So it goes without saying that The Insatiable Moon is a portrait drawn from life. Riddell wrote it as a novel and then, over several years, adapted it into the screenplay for the film which an opening title describes as “inspired by Arthur of Ponsonby”.

“Arthur lived in a boarding house that doesn’t exist any more down Shelly Beach Rd,” says Riddell. “He was a lovely guy, a big fella with long hair, who looked a bit like [Tuhoe prophet and activist] Rua Kenana. He was illiterate but very engaging and charismatic, a fluent Maori speaker.

“He used to come into the vicarage sometimes and ask me to tell people that he was the second son of God, so we used to have great conversations. And after one of those sessions I thought: ‘Gee, what if he is the second son of God? How would I know?’ And that was the creative spark for the story.”

To say that it sounds improbable, even banal, is to understate matters. But Riddell makes it work, both by his unforced skill as a writer and the deep humanity of the story.

The same humanity infuses the film, one of the most modest Kiwi flicks in a long time, but one that gets under your skin. A cast to die for includes Rawiri Paratene as Arthur (when people say “Lovely day”, he replies “Thanks. Glad you like it”; Sara Wiseman as Margaret, a social worker whose marital crisis puts her on a collision course with Arthur; a terrific Ian Mune as an unrepentant dero; and show-stealer Greg Johnson, as the cheerfully foul-mouthed and relentlessly good-hearted proprietor of the boarding house that is home to Arthur and the other psych patients. And the story, a winning mix of pathos, humour and, well, wonder, concerns the challenge posed to Arthur’s celestial pedigree when the boarding house is threatened with closure.”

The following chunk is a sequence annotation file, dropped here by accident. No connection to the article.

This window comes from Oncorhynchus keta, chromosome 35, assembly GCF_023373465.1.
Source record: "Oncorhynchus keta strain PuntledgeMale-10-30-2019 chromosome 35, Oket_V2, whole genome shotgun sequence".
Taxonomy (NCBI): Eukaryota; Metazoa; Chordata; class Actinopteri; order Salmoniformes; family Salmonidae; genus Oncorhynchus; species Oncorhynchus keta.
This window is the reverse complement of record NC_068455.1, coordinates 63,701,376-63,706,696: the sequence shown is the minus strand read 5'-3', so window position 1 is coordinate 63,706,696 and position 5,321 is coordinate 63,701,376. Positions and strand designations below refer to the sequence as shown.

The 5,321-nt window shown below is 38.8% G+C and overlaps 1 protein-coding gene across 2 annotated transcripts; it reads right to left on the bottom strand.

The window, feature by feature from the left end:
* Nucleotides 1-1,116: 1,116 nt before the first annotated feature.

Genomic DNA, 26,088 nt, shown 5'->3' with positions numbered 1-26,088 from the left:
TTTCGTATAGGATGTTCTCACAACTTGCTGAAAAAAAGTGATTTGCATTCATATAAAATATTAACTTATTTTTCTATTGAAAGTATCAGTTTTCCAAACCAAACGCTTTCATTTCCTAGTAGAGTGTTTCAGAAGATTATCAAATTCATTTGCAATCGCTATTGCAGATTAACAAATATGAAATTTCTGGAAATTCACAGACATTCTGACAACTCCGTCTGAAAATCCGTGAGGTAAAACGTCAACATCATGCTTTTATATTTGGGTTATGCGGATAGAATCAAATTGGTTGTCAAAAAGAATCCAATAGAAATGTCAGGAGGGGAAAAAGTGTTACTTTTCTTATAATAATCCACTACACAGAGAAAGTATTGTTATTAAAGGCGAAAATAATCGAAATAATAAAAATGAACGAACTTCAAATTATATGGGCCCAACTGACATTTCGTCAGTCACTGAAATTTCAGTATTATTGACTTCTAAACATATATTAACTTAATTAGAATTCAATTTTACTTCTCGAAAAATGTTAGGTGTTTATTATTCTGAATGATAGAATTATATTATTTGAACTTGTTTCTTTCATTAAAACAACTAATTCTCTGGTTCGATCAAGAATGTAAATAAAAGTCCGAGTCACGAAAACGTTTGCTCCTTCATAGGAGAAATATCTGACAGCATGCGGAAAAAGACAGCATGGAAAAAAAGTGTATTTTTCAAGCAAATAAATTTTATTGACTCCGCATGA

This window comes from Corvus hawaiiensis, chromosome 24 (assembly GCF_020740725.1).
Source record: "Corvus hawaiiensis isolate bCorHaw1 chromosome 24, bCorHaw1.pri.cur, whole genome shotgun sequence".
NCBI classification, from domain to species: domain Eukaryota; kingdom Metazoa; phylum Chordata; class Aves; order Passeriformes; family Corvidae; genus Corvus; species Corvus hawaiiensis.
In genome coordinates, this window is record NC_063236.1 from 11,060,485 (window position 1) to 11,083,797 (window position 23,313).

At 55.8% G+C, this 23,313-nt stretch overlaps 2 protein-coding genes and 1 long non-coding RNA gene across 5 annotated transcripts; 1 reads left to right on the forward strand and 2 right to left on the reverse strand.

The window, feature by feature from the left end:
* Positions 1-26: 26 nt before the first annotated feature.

The official website is here http://www.theinsatiablemoon.com/

Here is the trailer